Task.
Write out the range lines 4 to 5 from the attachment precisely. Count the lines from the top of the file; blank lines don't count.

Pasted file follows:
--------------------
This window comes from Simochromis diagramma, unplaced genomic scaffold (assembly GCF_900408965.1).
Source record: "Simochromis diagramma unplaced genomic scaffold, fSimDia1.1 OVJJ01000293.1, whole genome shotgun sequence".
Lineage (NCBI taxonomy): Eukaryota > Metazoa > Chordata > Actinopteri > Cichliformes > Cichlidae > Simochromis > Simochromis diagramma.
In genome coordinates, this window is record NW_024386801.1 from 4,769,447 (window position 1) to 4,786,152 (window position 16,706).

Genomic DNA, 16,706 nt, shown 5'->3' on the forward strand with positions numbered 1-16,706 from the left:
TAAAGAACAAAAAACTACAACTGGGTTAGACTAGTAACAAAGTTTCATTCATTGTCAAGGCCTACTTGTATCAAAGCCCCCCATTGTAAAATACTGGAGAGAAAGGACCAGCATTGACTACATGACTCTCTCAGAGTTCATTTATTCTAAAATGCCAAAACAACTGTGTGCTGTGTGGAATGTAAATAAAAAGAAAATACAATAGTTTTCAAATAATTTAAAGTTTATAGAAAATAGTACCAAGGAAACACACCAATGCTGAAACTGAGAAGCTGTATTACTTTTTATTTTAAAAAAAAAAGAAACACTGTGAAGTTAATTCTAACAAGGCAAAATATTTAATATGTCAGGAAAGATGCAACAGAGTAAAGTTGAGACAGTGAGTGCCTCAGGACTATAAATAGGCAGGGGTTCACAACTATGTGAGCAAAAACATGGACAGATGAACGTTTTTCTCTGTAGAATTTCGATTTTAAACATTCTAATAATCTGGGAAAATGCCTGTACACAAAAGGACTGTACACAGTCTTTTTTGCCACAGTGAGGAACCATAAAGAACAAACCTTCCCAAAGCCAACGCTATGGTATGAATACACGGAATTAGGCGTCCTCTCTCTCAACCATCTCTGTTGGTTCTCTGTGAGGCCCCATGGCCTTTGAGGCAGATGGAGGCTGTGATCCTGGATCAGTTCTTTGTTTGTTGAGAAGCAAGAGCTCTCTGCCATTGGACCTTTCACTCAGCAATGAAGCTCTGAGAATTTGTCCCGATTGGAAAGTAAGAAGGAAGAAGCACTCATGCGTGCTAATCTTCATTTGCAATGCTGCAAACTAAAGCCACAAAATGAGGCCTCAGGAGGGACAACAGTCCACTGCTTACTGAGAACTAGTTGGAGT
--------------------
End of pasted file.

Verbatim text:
In genome coordinates, this window is record NW_024386801.1 from 4,769,447 (window position 1) to 4,786,152 (window position 16,706).

Genomic DNA, 16,706 nt, shown 5'->3' on the forward strand with positions numbered 1-16,706 from the left: